Saturday's show was one of several spot shows Rage Against the Machine have scheduled in advance of the release of The Battle of Los Angeles, their first album since Evil Empire (1996). They're scheduled to be back in New York on Nov. 2, the day the album comes out, to perform on an outdoor stage on 53rd Street for "Late Show With David Letterman."

10.4.99  11:00 am edt  Rage, Public Enemy Bring Politics To N.Y.
by Jonathan Cohen, N.Y.
It was an evening of old-school rock and rap Saturday at New York's Roseland Ballroom, as Rage Against The Machine and Public Enemy -- two groups driven by music's power of expression -- preached to the masses. Neither of the two acts have ever shied away from confrontation, be it lyrical or musical, and on this night -- the first of several shows Rage is playing to preview its forthcoming Epic album, "The Battle Of Los Angeles" -- the ideologies flew by as quickly as machine-gun spray.

Live, Public Enemy isn't what it used to be, but rapper Chuck D still commands attention and respect. Decked out in New York Knicks shorts and a black jersey, he paced the stage and rattled off rhymes old and new, still fueled by attention to the social injustices that made P.E.'s music so incendiary earlier this decade.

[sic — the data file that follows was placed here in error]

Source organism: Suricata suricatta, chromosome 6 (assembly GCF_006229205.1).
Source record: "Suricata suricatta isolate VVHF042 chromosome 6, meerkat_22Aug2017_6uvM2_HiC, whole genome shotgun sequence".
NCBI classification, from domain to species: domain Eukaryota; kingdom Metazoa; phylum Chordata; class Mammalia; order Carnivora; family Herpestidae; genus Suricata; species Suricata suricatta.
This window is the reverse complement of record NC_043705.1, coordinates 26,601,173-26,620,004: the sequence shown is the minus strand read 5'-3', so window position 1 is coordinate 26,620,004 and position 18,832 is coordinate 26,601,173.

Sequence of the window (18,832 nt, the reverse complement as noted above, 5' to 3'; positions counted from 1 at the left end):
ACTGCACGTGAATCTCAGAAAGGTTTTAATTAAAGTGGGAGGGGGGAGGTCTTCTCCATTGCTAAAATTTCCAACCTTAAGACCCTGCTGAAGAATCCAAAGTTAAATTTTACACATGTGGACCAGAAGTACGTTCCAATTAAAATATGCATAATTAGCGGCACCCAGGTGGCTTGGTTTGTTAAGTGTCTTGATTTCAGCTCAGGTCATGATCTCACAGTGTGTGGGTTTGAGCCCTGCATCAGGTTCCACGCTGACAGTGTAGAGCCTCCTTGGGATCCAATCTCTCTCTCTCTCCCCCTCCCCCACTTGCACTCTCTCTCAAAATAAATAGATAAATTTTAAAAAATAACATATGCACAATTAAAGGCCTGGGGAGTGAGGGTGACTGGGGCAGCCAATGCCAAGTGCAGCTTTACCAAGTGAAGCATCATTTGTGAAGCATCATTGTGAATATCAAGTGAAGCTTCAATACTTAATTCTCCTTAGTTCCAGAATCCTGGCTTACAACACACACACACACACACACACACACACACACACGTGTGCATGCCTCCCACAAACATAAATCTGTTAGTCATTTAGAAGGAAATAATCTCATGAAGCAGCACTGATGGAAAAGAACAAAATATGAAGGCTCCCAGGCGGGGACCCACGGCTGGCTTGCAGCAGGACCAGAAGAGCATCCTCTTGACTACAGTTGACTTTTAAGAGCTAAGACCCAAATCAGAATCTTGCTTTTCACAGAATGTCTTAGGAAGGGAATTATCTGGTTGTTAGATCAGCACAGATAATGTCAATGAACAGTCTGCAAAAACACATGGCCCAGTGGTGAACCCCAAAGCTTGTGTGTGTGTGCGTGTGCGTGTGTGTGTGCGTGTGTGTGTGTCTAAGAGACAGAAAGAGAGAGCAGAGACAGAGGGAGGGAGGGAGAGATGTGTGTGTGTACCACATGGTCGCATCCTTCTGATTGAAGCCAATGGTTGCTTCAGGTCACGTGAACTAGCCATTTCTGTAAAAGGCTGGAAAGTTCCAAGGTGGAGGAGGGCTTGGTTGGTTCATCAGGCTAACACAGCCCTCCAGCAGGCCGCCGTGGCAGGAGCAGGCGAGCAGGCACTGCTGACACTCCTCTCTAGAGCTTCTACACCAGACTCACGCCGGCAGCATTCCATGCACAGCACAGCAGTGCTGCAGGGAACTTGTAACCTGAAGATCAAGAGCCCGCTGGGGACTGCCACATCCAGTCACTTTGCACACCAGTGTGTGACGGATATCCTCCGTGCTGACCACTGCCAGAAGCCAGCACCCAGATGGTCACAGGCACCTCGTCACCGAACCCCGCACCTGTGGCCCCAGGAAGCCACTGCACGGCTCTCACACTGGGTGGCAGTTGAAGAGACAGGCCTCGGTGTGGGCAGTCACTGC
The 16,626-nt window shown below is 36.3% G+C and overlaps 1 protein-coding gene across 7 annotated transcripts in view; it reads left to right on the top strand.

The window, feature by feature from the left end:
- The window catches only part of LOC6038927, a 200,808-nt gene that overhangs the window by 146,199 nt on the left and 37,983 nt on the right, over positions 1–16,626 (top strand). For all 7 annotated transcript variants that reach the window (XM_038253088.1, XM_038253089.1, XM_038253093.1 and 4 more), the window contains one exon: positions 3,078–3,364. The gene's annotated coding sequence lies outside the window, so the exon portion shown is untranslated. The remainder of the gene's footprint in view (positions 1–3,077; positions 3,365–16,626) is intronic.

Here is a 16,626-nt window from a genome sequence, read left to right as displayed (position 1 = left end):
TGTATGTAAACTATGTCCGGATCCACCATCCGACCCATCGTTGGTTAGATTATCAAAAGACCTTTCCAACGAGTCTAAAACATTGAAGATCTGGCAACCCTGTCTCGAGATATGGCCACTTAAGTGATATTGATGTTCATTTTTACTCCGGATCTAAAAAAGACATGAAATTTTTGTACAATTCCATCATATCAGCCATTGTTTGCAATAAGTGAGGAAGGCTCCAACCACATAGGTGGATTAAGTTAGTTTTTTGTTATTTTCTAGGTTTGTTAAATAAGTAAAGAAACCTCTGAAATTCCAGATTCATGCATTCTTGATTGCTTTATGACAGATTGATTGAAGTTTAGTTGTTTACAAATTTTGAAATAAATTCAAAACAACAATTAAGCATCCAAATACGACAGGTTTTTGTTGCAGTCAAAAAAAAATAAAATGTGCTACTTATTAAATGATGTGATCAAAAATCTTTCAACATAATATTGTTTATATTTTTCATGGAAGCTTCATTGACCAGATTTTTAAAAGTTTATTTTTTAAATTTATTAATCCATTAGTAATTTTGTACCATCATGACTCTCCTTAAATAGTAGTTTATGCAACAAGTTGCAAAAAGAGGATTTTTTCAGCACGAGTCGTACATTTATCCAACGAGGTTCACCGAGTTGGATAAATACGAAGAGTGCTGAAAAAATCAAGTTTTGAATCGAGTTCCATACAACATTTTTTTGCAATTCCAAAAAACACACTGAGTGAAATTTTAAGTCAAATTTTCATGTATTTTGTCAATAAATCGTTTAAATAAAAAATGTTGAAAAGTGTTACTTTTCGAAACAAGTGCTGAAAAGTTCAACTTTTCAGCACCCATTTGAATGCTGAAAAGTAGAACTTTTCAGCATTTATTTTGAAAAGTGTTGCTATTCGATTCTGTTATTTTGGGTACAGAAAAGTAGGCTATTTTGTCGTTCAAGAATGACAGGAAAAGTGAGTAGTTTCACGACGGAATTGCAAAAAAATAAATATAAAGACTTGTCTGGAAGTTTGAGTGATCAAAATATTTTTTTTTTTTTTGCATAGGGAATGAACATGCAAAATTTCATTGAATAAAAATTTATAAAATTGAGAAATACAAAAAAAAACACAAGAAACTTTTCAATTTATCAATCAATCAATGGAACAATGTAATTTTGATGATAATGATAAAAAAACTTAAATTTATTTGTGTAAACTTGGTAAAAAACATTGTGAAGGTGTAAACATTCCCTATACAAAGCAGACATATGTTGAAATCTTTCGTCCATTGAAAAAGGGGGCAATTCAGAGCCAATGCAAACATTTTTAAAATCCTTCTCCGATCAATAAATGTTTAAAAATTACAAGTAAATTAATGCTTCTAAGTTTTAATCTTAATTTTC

Equally careful to mention his Web site address as he was to include classic anthems like "Fight The Power" and "Bring The Noise," the rapper showed little sign of mellowing with age.

The rest of the P.E. ranks sounded rusty, though, with Flavor Flav showing up late and appearing just in time to fire off "911 Is A Joke." Professor Griff was relegated to the background after Flav arrived, and little explanation was given for the absence of DJ Terminator X, who was replaced ably by DJ Lord Aswad (of Chuck's Concentration Camp side project).

Rage got the audience worked up in a hurry, inciting huge mosh pits despite opening with two new songs, "Testify" and "Guerrilla Radio." Recalling the thrashy groove of earlier Rage singles such as "Killing In The Name," both tracks hint at the rock power of the forthcoming set, due Nov. 2.

Other new songs performed by the band reflected a newfound willingness to incorporate more traditional rock melodies into the music. For example, "Sleep Now In The Fire" employed a slower tempo than previous work.

In addition to the new material, Rage revisited its earlier, body-crunching assaults during the set, with "Bulls On Parade" and "Killing In The Name" closing the evening on definite high notes.

The show was the first of a handful of pre-album release performances for Rage. Other stops include a set at the Coachella Festival in Indio, Calif., on Oct. 10 and shows in Las Vegas, Mexico City, and Washington, D.C.